Fleet Foxes Change Things Up With "Helplessness Blues"
On the indie-folk Fleet Foxes’ second album, Helplessness Blues, the musical arrangements, complexly layered with multi-instrumentation and choir-like harmonies, serve their overall purpose best when listened to and considered in the subtle warmth of a mild spring day.
But the lyrical content on the album is not of an entirely sunny disposition. The verses and choruses deviate from the band’s successful 2008 debut, in which woodsy stories of nature’s beauty were at the forefront. Some of that still exists here, but this album consistently contains lyrics of a more personal and introspective nature.
It seems that songwriter and lead singer Robin Pecknold is now more comfortable, or at least more interested in, writing about his own experiences, feelings and reservations. His soothing and emotive voice takes on a more prominent role on this album—and rightfully so. A personal narrative needs a main character.
That is not to say that the ethereal and beautiful quality of the band’s signature multi-part harmonies is lessened on Helplessness Blues. This album still sounds like a group project, with many voices and many instruments (including zithers and Tibetan singing bowls) working impressively as one.
But with a new album comes a slightly different sound, and it's obviously been decided that Pecknold’s role is to be more established.
Songs like the title track demonstrate that new personal to group balance in both musicality and lyric:
I was raised up believing I was somehow unique/ like a snowflake distinct among snowflakes/unique in each way you can see/and now after some thinking/I’d say I’d rather be/a functioning cog in some great machinery/serving some thing beyond me.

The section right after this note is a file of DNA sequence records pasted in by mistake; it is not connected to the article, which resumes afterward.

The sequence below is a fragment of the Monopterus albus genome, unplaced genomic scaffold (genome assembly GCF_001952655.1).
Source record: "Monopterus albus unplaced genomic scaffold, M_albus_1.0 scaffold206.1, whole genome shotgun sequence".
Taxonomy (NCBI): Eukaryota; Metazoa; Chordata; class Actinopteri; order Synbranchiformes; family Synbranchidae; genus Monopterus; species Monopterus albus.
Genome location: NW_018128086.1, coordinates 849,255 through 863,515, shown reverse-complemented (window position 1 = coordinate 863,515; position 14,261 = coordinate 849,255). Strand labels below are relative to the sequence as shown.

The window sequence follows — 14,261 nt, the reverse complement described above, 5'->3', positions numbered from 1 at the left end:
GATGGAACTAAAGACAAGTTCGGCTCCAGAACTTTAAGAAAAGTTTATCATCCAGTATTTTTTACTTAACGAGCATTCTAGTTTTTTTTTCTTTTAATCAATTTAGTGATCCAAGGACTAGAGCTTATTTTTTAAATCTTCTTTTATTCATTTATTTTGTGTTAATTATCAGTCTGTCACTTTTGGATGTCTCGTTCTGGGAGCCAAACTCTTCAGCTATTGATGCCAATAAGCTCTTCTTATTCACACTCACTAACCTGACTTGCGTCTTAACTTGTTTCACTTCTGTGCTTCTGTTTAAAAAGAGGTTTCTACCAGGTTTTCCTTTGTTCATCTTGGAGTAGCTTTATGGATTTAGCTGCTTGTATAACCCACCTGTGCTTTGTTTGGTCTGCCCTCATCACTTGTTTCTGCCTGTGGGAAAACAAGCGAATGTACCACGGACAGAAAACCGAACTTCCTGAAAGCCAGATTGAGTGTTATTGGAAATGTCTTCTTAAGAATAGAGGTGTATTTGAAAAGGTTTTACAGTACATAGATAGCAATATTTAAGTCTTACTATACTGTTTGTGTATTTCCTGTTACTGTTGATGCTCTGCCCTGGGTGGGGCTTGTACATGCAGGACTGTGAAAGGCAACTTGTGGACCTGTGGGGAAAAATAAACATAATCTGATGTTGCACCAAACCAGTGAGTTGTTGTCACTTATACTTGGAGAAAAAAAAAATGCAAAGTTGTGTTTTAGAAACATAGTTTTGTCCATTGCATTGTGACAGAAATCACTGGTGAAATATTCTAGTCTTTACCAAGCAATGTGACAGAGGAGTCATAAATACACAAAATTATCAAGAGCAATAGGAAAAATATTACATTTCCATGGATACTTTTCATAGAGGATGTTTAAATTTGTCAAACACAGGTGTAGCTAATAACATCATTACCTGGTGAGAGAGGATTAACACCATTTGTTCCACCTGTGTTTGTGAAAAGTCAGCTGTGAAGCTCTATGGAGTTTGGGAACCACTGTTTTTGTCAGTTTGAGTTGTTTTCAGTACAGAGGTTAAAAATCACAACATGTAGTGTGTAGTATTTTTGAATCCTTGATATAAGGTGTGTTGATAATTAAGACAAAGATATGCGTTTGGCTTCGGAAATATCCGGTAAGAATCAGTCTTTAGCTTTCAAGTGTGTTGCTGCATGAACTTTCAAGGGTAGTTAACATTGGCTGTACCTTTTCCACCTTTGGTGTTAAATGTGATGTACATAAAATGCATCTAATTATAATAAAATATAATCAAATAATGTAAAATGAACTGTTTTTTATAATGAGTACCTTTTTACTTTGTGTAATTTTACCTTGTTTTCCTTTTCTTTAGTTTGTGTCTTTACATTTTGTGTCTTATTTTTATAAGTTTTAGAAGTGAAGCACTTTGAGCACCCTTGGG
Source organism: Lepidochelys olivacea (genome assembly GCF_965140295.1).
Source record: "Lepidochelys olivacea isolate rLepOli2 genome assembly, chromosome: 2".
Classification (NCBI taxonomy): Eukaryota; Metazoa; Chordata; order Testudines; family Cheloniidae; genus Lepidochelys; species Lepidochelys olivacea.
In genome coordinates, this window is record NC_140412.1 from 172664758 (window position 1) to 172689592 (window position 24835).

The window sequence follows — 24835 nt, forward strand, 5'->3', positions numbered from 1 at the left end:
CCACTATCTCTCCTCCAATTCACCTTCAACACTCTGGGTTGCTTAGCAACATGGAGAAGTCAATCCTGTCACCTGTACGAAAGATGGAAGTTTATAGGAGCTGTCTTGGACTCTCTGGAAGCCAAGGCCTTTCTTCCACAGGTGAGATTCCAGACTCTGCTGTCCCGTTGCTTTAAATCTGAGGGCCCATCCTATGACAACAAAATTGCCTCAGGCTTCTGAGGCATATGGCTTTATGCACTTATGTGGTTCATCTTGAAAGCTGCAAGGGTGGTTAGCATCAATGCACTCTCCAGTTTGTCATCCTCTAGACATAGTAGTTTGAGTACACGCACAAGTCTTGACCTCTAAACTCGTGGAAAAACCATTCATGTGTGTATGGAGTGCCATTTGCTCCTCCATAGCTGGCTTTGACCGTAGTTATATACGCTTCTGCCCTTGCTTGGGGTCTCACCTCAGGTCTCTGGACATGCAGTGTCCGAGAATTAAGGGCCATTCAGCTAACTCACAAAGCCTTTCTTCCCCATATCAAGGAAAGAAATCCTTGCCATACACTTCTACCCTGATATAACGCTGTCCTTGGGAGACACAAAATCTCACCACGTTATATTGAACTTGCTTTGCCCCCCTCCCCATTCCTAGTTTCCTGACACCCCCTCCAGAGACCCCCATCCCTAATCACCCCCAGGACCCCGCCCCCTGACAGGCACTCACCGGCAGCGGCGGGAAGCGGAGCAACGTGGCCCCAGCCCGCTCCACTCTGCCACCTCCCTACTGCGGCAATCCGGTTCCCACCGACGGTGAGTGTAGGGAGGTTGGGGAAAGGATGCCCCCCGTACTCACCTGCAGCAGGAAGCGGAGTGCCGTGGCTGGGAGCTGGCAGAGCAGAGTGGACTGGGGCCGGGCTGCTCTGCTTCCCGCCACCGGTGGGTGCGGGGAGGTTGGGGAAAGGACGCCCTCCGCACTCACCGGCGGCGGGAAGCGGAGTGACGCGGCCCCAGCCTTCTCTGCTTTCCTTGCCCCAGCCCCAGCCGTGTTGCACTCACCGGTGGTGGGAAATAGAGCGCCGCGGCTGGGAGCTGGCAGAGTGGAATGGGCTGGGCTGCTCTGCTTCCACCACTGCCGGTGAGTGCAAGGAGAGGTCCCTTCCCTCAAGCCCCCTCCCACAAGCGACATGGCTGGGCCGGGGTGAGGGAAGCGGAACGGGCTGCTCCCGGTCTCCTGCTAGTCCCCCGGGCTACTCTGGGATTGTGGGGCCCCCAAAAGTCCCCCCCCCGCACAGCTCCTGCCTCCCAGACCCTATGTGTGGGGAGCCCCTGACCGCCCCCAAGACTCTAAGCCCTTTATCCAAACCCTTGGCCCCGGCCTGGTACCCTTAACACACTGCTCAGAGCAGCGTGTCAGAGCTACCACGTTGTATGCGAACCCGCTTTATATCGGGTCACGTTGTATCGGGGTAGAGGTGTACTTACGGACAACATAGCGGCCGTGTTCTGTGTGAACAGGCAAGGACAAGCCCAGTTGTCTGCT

With each of the band’s six members working as functioning cogs, this album became their “great machinery.” It is just different enough than the first to be its own, but still consistent to the Fleet Foxes sound that so many have come to take pleasure in.
Songs like 'Battery Kinzie' most represent the band’s expected sound, while 'The Shrine/An Argument' does something entirely new, including a spastic, lovely saxophone breakdown at the end. 'Sim Sala Bim' builds from quiet into a flurry of foot-stompable guitar parts halfway through, while 'Blue Spotted Tail' provides the album with its most stripped-down moments of contemplation.
It was three years ago that the Fleet Foxes released their debut album and were on the frontlines of propelling forth a sort of folk music revival in both the U.S. and parts of Europe.
Whether or not that style has reached its mainstream fever pitch is yet unknown, but even if the Fleet Foxes don’t encounter the Saturday-Night-Live-appearance type of reception that they did for the first album, the ever-beautiful Helplessness Blues will unquestionably delight fans old and new.
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